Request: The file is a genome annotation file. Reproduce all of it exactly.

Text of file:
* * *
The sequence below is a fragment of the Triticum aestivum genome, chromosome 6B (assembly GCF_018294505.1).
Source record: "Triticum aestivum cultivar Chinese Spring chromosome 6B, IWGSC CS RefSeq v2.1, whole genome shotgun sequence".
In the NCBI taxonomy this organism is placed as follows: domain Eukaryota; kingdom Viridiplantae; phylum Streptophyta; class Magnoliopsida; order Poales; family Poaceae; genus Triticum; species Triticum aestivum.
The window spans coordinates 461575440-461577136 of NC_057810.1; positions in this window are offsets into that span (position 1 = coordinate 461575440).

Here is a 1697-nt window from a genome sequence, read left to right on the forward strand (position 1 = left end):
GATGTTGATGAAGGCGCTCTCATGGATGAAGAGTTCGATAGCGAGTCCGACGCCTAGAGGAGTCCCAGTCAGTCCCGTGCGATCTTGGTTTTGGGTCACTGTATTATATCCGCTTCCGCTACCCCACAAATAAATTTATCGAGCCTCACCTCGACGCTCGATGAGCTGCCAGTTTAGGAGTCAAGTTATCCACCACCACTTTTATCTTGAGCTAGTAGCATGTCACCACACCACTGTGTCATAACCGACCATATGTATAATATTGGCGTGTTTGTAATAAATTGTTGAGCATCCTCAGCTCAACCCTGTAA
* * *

The sequence below is a fragment of the Triticum aestivum genome, chromosome 6B (assembly GCF_018294505.1).
Source record: "Triticum aestivum cultivar Chinese Spring chromosome 6B, IWGSC CS RefSeq v2.1, whole genome shotgun sequence".
In the NCBI taxonomy this organism is placed as follows: domain Eukaryota; kingdom Viridiplantae; phylum Streptophyta; class Magnoliopsida; order Poales; family Poaceae; genus Triticum; species Triticum aestivum.
The window spans coordinates 461575440-461577136 of NC_057810.1; positions in this window are offsets into that span (position 1 = coordinate 461575440).

Here is a 1697-nt window from a genome sequence, read left to right on the forward strand (position 1 = left end):
GATGTTGATGAAGGCGCTCTCATGGATGAAGAGTTCGATAGCGAGTCCGACGCCTAGAGGAGTCCCAGTCAGTCCCGTGCGATCTTGGTTTTGGGTCACTGTATTATATCCGCTTCCGCTACCCCACAAATAAATTTATCGAGCCTCACCTCGACGCTCGATGAGCTGCCAGTTTAGGAGTCAAGTTATCCACCACCACTTTTATCTTGAGCTAGTAGCATGTCACCACACCACTGTGTCATAACCGACCATATGTATAATATTGGCGTGTTTGTAATAAATTGTTGAGCATCCTCAGCTCAACCCTGTAA